Unfortunately, a beautiful cover doesn’t always wrap up a captivating story. The Wicked Cometh by Laura Carlin had the potential to be a good book, but its premise isn’t well developed, it lacks atmosphere, and the writing style is far from appealing. Two women with growing feelings for one another try to discover why people are going missing all over London in 1831. The reason behind the disappearances is interesting. If the sole focus of the novel had been on that mystery and the plot hadn’t been so meandering, this could at least have been a satisfactory read.

The main character and narrator, Hester, lives in London with her father’s former gardener, Jacob, and his wife, Meg. Both her parents died, her mother in childbirth and her father of typhoid fever. Her current neighbourhood is plagued by poverty, a condition she desperately wants to escape. She is trying to find her cousin Edward, whom she believes can get her a job outside of London. While looking for him, she is run over by a carriage. Inside is Mr Calder Brock, a 25-year-old physician. He takes her to his home to tend her injured leg. A couple of days after, he insists on taking her with him to the country where he will continue to provide her proper medical care.

That isn’t his only purpose, however. Mr Brock also plans to prove through her that even poor people from the gutter can be educated. He is to join the board of ‘The London Society for the Suppression of Mendacity’ and wants to change people’s perception of poverty. The maids warn her to be careful with Miss Rebekah, his sister, because two girls that were working for her have recently disappeared. Continue reading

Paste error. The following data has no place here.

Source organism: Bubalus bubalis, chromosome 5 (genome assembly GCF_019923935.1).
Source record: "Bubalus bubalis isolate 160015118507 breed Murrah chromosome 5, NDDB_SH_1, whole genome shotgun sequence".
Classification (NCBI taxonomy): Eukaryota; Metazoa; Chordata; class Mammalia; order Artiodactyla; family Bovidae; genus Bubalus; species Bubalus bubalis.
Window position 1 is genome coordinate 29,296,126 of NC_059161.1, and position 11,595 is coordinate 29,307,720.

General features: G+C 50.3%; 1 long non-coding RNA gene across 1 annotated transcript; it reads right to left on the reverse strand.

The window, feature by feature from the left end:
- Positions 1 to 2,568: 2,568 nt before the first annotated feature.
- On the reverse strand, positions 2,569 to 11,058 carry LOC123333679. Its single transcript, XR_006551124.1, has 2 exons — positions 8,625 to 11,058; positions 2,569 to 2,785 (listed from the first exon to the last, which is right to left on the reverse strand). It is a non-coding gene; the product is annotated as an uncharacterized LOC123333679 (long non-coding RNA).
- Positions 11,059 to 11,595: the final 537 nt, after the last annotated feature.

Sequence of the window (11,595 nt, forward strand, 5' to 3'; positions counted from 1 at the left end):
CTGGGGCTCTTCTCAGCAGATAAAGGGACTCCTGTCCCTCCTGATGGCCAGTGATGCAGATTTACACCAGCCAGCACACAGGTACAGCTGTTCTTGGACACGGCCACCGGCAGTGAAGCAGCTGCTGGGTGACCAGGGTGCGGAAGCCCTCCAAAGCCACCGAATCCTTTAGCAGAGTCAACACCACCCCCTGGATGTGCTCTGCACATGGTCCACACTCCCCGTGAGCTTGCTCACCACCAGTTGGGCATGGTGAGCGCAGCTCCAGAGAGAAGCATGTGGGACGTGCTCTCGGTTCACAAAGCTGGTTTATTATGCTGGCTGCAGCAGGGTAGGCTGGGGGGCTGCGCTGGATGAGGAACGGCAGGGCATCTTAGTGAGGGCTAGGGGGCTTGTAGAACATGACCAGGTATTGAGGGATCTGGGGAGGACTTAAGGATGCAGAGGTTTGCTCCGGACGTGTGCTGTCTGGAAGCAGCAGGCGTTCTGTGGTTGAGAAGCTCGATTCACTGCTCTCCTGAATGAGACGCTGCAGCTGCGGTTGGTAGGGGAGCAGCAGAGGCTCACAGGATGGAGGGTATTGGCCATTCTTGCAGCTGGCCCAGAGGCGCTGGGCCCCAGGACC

Favourite Book Covers V

Four of the books that I bought during the last six months or so have astonishing covers. I didn’t buy them specifically for that reason. But in the case of some of the books featured in this post, it was the cover that appealed to me to begin with. I usually favour paperback editions, so they dominate my selections of favourite book covers. There is an exception to that rule this time, though. The hardback edition of Christmas Days: 12 Stories and 12 Feasts for 12 Days by Jeanette Winterson is so beautiful that I made sure to buy it, despite it being more expensive than the paperback.

Let’s take a closer look at the four book covers below!


The Mermaid and Mrs Hancock by Imogen Hermes Gowar

Cover design: Suzanne Dean